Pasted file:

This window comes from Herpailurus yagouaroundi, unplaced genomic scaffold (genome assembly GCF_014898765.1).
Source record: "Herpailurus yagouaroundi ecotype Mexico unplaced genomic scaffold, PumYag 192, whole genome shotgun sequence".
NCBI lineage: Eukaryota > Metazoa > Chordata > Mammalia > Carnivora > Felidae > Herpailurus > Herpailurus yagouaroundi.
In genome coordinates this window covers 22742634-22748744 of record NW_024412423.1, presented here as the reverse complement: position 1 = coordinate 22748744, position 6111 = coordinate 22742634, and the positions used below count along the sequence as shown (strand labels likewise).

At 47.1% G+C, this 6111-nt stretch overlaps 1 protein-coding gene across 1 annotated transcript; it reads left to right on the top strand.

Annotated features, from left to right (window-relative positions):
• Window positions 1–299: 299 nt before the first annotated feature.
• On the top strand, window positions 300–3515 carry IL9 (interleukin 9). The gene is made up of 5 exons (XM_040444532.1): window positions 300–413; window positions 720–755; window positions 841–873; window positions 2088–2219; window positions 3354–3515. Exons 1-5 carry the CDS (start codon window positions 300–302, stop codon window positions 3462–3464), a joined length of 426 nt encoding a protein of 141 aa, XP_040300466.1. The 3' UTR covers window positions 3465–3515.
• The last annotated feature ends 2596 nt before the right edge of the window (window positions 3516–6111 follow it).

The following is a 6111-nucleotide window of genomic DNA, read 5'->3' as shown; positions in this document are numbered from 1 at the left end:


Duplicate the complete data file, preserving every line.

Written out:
This window comes from Herpailurus yagouaroundi, unplaced genomic scaffold (genome assembly GCF_014898765.1).
Source record: "Herpailurus yagouaroundi ecotype Mexico unplaced genomic scaffold, PumYag 192, whole genome shotgun sequence".
NCBI lineage: Eukaryota > Metazoa > Chordata > Mammalia > Carnivora > Felidae > Herpailurus > Herpailurus yagouaroundi.
In genome coordinates this window covers 22742634-22748744 of record NW_024412423.1, presented here as the reverse complement: position 1 = coordinate 22748744, position 6111 = coordinate 22742634, and the positions used below count along the sequence as shown (strand labels likewise).

At 47.1% G+C, this 6111-nt stretch overlaps 1 protein-coding gene across 1 annotated transcript; it reads left to right on the top strand.

Annotated features, from left to right (window-relative positions):
• Window positions 1–299: 299 nt before the first annotated feature.
• On the top strand, window positions 300–3515 carry IL9 (interleukin 9). The gene is made up of 5 exons (XM_040444532.1): window positions 300–413; window positions 720–755; window positions 841–873; window positions 2088–2219; window positions 3354–3515. Exons 1-5 carry the CDS (start codon window positions 300–302, stop codon window positions 3462–3464), a joined length of 426 nt encoding a protein of 141 aa, XP_040300466.1. The 3' UTR covers window positions 3465–3515.
• The last annotated feature ends 2596 nt before the right edge of the window (window positions 3516–6111 follow it).

The following is a 6111-nucleotide window of genomic DNA, read 5'->3' as shown; positions in this document are numbered from 1 at the left end: